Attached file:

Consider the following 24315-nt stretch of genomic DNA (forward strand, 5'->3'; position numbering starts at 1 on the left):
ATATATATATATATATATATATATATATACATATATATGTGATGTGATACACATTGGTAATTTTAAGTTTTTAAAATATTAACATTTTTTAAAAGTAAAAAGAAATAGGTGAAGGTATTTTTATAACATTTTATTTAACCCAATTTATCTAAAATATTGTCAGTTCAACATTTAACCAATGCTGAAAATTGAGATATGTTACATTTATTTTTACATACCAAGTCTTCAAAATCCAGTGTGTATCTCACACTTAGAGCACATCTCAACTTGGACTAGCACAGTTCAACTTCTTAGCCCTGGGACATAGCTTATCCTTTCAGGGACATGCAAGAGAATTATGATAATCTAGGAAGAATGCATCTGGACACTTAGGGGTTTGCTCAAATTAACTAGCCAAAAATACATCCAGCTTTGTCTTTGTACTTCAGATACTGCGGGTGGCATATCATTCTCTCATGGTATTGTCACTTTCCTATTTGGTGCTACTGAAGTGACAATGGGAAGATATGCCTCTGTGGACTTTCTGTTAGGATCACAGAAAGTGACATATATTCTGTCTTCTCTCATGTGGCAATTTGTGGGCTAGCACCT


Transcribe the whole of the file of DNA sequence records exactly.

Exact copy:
Consider the following 24315-nt stretch of genomic DNA (forward strand, 5'->3'; position numbering starts at 1 on the left):
ATATATATATATATATATATATATATATACATATATATGTGATGTGATACACATTGGTAATTTTAAGTTTTTAAAATATTAACATTTTTTAAAAGTAAAAAGAAATAGGTGAAGGTATTTTTATAACATTTTATTTAACCCAATTTATCTAAAATATTGTCAGTTCAACATTTAACCAATGCTGAAAATTGAGATATGTTACATTTATTTTTACATACCAAGTCTTCAAAATCCAGTGTGTATCTCACACTTAGAGCACATCTCAACTTGGACTAGCACAGTTCAACTTCTTAGCCCTGGGACATAGCTTATCCTTTCAGGGACATGCAAGAGAATTATGATAATCTAGGAAGAATGCATCTGGACACTTAGGGGTTTGCTCAAATTAACTAGCCAAAAATACATCCAGCTTTGTCTTTGTACTTCAGATACTGCGGGTGGCATATCATTCTCTCATGGTATTGTCACTTTCCTATTTGGTGCTACTGAAGTGACAATGGGAAGATATGCCTCTGTGGACTTTCTGTTAGGATCACAGAAAGTGACATATATTCTGTCTTCTCTCATGTGGCAATTTGTGGGCTAGCACCT